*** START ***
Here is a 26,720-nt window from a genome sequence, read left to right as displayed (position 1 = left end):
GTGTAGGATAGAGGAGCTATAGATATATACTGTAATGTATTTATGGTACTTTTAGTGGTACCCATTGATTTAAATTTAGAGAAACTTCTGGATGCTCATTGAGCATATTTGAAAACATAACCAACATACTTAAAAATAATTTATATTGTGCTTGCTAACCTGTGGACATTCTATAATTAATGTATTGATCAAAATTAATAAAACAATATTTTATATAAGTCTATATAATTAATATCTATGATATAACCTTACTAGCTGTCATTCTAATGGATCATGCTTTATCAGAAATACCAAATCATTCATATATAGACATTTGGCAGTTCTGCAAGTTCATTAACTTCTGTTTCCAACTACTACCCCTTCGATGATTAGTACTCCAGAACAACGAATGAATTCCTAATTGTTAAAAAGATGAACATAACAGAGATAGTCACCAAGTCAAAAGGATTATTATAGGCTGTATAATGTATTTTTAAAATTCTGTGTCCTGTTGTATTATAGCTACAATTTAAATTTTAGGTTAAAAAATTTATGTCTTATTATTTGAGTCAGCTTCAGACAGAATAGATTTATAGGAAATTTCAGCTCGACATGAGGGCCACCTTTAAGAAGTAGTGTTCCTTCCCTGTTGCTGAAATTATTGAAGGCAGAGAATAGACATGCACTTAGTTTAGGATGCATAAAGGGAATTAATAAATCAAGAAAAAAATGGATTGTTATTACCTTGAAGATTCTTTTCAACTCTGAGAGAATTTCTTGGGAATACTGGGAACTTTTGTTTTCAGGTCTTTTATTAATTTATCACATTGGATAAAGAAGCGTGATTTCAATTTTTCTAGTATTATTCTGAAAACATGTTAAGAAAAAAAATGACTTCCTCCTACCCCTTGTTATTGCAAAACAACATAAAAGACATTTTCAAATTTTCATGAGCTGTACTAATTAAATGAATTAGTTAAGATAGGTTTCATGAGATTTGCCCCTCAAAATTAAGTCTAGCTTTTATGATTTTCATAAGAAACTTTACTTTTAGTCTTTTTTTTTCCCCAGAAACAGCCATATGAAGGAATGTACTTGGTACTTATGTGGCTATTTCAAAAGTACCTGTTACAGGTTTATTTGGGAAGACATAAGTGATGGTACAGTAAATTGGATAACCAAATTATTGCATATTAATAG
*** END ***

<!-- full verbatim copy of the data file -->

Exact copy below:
Here is a 26,720-nt window from a genome sequence, read left to right as displayed (position 1 = left end):
GTGTAGGATAGAGGAGCTATAGATATATACTGTAATGTATTTATGGTACTTTTAGTGGTACCCATTGATTTAAATTTAGAGAAACTTCTGGATGCTCATTGAGCATATTTGAAAACATAACCAACATACTTAAAAATAATTTATATTGTGCTTGCTAACCTGTGGACATTCTATAATTAATGTATTGATCAAAATTAATAAAACAATATTTTATATAAGTCTATATAATTAATATCTATGATATAACCTTACTAGCTGTCATTCTAATGGATCATGCTTTATCAGAAATACCAAATCATTCATATATAGACATTTGGCAGTTCTGCAAGTTCATTAACTTCTGTTTCCAACTACTACCCCTTCGATGATTAGTACTCCAGAACAACGAATGAATTCCTAATTGTTAAAAAGATGAACATAACAGAGATAGTCACCAAGTCAAAAGGATTATTATAGGCTGTATAATGTATTTTTAAAATTCTGTGTCCTGTTGTATTATAGCTACAATTTAAATTTTAGGTTAAAAAATTTATGTCTTATTATTTGAGTCAGCTTCAGACAGAATAGATTTATAGGAAATTTCAGCTCGACATGAGGGCCACCTTTAAGAAGTAGTGTTCCTTCCCTGTTGCTGAAATTATTGAAGGCAGAGAATAGACATGCACTTAGTTTAGGATGCATAAAGGGAATTAATAAATCAAGAAAAAAATGGATTGTTATTACCTTGAAGATTCTTTTCAACTCTGAGAGAATTTCTTGGGAATACTGGGAACTTTTGTTTTCAGGTCTTTTATTAATTTATCACATTGGATAAAGAAGCGTGATTTCAATTTTTCTAGTATTATTCTGAAAACATGTTAAGAAAAAAAATGACTTCCTCCTACCCCTTGTTATTGCAAAACAACATAAAAGACATTTTCAAATTTTCATGAGCTGTACTAATTAAATGAATTAGTTAAGATAGGTTTCATGAGATTTGCCCCTCAAAATTAAGTCTAGCTTTTATGATTTTCATAAGAAACTTTACTTTTAGTCTTTTTTTTTCCCCAGAAACAGCCATATGAAGGAATGTACTTGGTACTTATGTGGCTATTTCAAAAGTACCTGTTACAGGTTTATTTGGGAAGACATAAGTGATGGTACAGTAAATTGGATAACCAAATTATTGCATATTAATAG